Furthermore, a relevant drug and alcohol policy should always form part of your organisation's overall health and safety policy. If an employee tells you they have a drug or alcohol problem, an effective policy should aim to help and support them rather than always considering dismissal. But it should also highlight when you will take disciplinary or other action, for example, that you will report drug possession or dealing at work to the police straight away.

You could also increase awareness by including an explanation of drug and alcohol misuse in your induction process for all new employees. Such an explanation should be clear about:

  • Recognising the signs of drug or alcohol misuse
  • The organisation's rules on drug and alcohol misuse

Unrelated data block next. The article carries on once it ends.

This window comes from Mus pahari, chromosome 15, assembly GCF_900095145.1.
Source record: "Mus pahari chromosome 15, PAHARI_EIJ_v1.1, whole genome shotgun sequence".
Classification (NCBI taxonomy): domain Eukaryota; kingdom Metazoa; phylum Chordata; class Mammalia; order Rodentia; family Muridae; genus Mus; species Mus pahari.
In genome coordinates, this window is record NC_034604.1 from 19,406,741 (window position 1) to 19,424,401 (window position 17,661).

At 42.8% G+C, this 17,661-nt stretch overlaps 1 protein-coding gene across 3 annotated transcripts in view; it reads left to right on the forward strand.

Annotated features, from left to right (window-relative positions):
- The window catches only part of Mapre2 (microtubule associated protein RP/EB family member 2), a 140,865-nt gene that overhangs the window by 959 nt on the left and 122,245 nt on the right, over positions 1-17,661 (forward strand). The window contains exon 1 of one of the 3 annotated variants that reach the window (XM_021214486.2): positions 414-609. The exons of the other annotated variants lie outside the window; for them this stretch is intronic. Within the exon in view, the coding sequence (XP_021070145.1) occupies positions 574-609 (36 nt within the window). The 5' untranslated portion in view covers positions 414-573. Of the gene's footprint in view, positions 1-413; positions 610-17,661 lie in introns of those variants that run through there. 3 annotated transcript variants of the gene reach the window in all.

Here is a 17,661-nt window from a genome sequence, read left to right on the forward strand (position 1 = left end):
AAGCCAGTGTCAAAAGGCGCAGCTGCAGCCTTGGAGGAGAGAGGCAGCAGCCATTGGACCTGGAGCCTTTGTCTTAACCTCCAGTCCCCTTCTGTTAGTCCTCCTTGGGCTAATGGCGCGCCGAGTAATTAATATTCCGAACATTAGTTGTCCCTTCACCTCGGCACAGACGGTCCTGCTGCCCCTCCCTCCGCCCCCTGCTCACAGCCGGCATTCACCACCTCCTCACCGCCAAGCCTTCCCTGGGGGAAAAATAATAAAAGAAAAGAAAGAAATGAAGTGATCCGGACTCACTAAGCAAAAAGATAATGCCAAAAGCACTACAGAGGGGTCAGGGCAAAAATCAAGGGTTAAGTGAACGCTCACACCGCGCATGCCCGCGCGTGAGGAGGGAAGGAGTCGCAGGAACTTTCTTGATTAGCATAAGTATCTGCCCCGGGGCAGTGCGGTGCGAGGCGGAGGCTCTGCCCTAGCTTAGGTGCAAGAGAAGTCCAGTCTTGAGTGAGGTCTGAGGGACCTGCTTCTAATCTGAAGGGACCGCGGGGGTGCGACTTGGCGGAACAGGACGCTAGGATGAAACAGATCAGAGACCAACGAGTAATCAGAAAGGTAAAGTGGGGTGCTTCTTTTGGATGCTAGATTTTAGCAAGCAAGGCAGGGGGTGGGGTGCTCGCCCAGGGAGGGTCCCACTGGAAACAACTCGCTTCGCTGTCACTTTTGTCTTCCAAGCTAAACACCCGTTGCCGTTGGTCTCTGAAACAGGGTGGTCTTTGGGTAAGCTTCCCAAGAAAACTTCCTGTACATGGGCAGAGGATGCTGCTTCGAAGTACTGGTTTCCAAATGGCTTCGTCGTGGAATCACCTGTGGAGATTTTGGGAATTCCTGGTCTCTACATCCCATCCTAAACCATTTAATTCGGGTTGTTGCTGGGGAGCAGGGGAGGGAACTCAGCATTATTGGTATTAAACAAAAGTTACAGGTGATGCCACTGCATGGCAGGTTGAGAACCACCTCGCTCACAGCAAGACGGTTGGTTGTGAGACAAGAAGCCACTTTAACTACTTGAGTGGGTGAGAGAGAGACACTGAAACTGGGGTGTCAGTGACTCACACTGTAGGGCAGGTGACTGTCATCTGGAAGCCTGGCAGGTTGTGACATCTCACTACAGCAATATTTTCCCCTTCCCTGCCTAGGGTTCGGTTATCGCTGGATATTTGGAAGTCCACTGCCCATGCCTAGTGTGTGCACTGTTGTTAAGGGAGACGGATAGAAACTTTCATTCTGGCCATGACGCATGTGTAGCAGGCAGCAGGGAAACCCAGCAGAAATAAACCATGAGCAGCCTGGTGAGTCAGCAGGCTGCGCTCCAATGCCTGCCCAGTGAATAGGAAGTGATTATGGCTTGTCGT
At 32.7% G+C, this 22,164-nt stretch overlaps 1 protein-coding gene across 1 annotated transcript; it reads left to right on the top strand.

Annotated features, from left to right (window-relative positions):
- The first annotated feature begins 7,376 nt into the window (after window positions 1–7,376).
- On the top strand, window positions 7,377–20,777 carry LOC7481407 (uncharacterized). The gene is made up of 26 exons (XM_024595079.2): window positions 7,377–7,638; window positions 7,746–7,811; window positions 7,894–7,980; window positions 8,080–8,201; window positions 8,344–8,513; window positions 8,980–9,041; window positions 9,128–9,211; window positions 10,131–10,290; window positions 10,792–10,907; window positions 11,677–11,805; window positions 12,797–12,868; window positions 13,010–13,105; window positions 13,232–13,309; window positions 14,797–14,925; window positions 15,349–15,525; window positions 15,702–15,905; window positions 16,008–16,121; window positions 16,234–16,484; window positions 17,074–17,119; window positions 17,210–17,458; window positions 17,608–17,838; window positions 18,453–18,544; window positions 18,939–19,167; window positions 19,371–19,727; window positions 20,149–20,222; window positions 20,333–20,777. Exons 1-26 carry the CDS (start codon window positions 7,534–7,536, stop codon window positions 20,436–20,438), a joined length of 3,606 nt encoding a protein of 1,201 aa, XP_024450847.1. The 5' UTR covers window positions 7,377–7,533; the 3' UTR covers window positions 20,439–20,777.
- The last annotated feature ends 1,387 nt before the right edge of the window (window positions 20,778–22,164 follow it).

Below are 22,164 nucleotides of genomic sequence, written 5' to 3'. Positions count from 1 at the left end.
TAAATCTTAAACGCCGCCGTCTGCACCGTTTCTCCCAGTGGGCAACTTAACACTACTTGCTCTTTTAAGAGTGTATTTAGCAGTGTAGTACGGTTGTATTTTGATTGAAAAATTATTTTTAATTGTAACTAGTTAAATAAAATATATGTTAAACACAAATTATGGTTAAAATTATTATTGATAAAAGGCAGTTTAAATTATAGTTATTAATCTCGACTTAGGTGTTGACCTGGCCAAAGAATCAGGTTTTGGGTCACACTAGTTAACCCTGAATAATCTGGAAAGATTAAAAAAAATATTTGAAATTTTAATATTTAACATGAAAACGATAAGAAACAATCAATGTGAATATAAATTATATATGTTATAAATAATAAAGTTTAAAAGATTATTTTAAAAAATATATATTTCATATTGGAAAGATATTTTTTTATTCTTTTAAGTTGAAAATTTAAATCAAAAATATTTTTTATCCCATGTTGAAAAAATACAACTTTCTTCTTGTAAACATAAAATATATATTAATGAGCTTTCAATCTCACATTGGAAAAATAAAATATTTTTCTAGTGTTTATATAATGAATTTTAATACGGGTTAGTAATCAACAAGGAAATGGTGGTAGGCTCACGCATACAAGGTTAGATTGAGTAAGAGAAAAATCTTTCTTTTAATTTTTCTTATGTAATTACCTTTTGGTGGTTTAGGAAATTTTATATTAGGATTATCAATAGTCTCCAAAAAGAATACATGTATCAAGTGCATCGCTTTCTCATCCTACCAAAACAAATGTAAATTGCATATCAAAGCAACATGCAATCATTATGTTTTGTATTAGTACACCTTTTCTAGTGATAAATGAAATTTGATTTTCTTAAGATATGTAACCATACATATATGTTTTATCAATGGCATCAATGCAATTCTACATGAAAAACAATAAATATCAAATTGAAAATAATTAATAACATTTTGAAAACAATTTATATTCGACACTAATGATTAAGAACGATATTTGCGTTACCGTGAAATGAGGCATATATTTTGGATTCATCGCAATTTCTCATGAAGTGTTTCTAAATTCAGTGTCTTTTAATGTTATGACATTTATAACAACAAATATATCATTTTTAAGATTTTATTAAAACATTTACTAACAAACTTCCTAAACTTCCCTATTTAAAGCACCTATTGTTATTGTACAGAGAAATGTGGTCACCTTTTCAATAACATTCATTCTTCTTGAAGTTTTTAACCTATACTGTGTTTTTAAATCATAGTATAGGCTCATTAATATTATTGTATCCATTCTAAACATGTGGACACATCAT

• What to do if an employee is suspected of misusing drugs or alcohol

The law:

Many people who have disabilities or particular conditions require prescribed drugs to help them live a normal life and could not work without them. Taking prescribed drugs at work is not illegal. The important consideration will be making sure there is an agreement and understanding in place between the individual in question and their employer, not only so the employer is aware but also so reasonable adjustments can be put in place if they are needed.

Addiction is not by itself a disability but employers should be cautious that elements that may have caused the addiction, such as issues with pain or depression, or consequences of the addiction, such as liver damage, could likely be disabilities and employers should therefore be cautious.

However, it is a criminal offence under the Misuse of Drugs Act 1971 for any person knowingly to permit the production, supply, possession and use of controlled drugs on their premises.

The possession, sale or knowingly being under the influence of drugs at work are likely some of the most serious acts of misconduct that an employee may commit at work.